The strength of a shelf with ISO rails that can be installed and adapted without tools!
Estimated reading time: 8 minutes
Estimated reading time: 8 minutes
A healthcare facility (be it a large university hospital or a metropolitan/regional polyclinic, or a retirement home of any size, a private clinic or a medical point in a remote location) is, by its very nature, equipped with a central warehouse and a series of sub-storages.
These sub-storages can be of various sizes and capacities.
They may be sub-storages that combine materials for several departments; perhaps the hospital is divided into wings or halls; or each ward may have its own warehouse.
The wards themselves may be divided into sub-units (e.g. a ward that has some beds with a multi-day stay, and perhaps also some day-surgery outpatient departments, with a shorter stay and a different consumption of materials).
Then there are the various materials to be stored in these warehouses: drugs (tablets, liquids, creams, etc.), bandages of all shapes and sizes, surgical instruments, dressing materials of all kinds, prostheses, sterile material, bed linen or uniforms for staff, gowns for patients, and much more.
The specialisation of the structure also influences the types of materials in use (think of a polytrauma centre or an oncology centre…).
On the subject of warehouses: the central warehouse is unlikely to change in size or location very often.
On the other hand, there are many reasons to alter and reconfigure the size of peripheral warehouses. The space dedicated to certain departments may be enlarged or reduced; there may be internal restructuring or reorganisation, the volumes and types of materials in use may change cyclically, etc.
In short, we can safely say that a healthcare structure, especially a hospital, is a living body which adapts to a series of demands and needs.
Any 600×400 mm component can fit into an ISO 600×400 rail: there are shelves in various materials, baskets and trays (usually made of ABS plastic) of many different heights that allow the storage of most commonly used materials: medicine boxes, sterilised and overpackaged tools, bottles, etc.
Hospital logistics, and that of healthcare facilities in general, has benefited from indisputable advantages since the introduction of dimensional standards such as ISO 600×400.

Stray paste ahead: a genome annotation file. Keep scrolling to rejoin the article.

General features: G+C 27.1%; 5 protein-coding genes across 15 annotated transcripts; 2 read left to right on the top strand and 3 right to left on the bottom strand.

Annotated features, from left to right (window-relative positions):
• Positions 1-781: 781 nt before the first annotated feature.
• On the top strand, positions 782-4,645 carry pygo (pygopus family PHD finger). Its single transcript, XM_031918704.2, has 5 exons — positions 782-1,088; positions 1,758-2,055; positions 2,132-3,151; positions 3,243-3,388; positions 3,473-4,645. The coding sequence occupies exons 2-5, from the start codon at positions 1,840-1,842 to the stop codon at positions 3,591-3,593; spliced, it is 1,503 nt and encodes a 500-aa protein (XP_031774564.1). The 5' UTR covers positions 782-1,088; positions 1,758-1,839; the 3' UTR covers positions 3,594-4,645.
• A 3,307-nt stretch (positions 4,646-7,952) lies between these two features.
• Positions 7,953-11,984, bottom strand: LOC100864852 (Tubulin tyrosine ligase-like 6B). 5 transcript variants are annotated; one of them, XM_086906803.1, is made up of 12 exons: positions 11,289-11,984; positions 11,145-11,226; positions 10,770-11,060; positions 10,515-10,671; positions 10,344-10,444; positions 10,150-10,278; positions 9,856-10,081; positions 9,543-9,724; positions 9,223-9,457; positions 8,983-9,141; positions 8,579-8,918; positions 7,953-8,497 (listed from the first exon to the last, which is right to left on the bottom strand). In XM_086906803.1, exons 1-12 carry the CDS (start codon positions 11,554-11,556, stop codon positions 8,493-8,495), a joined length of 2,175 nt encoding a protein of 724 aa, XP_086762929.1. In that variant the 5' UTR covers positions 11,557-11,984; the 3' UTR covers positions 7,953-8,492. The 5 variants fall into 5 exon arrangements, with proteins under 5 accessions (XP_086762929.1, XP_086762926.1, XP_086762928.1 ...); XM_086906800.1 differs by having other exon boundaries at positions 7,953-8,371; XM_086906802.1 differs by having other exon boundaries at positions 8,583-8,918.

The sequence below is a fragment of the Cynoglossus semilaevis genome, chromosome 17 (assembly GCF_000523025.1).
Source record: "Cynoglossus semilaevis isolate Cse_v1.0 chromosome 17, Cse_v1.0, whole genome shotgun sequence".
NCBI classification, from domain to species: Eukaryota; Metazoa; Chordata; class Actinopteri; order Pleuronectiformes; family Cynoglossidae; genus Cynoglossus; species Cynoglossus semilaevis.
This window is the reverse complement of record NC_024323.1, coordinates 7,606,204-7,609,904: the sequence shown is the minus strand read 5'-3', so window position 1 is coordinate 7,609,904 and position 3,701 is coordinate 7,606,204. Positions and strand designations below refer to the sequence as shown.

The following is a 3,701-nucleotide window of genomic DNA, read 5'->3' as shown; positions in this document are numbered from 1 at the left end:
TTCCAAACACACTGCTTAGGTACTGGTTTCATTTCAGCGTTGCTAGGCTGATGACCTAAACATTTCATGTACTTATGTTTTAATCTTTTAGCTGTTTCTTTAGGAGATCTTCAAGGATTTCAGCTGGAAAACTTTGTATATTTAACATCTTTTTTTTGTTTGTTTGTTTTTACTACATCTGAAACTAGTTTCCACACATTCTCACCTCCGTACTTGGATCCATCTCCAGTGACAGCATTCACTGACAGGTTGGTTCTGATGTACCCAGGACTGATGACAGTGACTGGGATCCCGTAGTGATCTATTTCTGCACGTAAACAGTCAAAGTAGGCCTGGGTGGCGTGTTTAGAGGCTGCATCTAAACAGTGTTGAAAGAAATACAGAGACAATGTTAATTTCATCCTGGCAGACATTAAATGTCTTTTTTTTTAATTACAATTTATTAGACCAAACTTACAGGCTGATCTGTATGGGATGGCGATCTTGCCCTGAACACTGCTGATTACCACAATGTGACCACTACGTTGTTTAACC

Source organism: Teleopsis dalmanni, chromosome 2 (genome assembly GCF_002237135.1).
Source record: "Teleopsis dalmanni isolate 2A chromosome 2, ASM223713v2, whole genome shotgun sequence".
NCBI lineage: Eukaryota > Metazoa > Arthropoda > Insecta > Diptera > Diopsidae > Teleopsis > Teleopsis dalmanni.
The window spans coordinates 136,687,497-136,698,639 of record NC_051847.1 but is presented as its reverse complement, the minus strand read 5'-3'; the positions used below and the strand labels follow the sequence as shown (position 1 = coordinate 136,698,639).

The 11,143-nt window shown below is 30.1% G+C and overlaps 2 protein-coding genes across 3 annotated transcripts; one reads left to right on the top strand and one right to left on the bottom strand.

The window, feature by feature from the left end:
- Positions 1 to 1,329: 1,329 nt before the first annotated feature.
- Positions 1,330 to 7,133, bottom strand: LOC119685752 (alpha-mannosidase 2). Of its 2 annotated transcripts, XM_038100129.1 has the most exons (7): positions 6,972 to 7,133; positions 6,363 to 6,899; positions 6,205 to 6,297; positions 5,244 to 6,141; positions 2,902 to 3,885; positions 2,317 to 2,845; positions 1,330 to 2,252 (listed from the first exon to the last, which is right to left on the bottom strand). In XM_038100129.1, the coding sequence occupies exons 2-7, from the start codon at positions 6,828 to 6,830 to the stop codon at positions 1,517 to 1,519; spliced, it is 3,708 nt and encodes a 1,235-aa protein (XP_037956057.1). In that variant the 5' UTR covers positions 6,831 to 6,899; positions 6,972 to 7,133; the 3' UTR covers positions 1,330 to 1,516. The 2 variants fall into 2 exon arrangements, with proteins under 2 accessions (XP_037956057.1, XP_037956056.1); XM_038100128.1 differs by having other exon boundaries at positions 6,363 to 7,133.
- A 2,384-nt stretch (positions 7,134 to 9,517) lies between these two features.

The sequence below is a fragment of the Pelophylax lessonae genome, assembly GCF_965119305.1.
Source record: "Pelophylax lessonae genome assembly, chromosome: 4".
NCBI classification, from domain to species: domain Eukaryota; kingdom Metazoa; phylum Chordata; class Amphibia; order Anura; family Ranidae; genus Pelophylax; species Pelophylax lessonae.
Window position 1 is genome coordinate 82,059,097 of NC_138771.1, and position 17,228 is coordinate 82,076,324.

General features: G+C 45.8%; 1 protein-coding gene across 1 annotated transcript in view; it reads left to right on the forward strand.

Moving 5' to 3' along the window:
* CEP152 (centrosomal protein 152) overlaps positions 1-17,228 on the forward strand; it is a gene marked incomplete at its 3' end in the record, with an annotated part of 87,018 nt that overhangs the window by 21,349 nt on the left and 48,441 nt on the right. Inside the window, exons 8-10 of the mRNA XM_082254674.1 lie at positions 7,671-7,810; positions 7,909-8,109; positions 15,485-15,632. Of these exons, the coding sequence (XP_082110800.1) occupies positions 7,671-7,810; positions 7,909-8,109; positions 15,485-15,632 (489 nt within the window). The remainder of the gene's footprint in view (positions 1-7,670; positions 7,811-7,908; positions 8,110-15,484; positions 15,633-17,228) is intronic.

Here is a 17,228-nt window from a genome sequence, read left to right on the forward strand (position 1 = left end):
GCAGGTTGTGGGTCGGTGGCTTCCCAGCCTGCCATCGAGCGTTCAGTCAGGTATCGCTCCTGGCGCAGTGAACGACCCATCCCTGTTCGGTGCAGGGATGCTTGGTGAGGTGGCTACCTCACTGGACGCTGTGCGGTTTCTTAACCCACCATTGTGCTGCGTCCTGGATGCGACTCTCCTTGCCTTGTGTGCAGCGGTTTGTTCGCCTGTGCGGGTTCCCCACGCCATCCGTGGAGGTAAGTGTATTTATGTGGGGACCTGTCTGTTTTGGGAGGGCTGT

Think for example of the kanban system for replenishing stocks as they are consumed and which uses the ISO 600×400 trays and/or the FH drawer; and the further evolution to the replenishment system through an RFID system.
The versatility, modularity and mobility of the storage elements are essential features:
The ISO 600×400 standard allows containers for these materials to be standardised, making them compatible and interchangeable between racks, trolleys, logistics columns and cabinets equipped with ISO 600×400 rails.
ISO is the International Organization of Standard, an international organization founded in 1947, based in Geneva, which includes 164 countries, whose goal is to set and coordinate standards for many products, procedures and applications. The term “ISO” is not an acronym but derives from the Greek ΐσος (pronounced: isos), whose meaning stands for “equal”.
ISO 600×400 or 600×400 module implicitly refers to the ISO 3394 standard and to one of the standard linear measurements, the 600×400 mm. Therefore, a series of products, usually trays, baskets, drawers, shelves and other accessories are defined as ISO 600×400 and are interchangeable and compatible with each other.
Consequently, ISO 600×400 trolleys, cabinets, columns and shelving are designed to accommodate these accessories and to organise the storage, transport and distribution of different materials within the healthcare facility.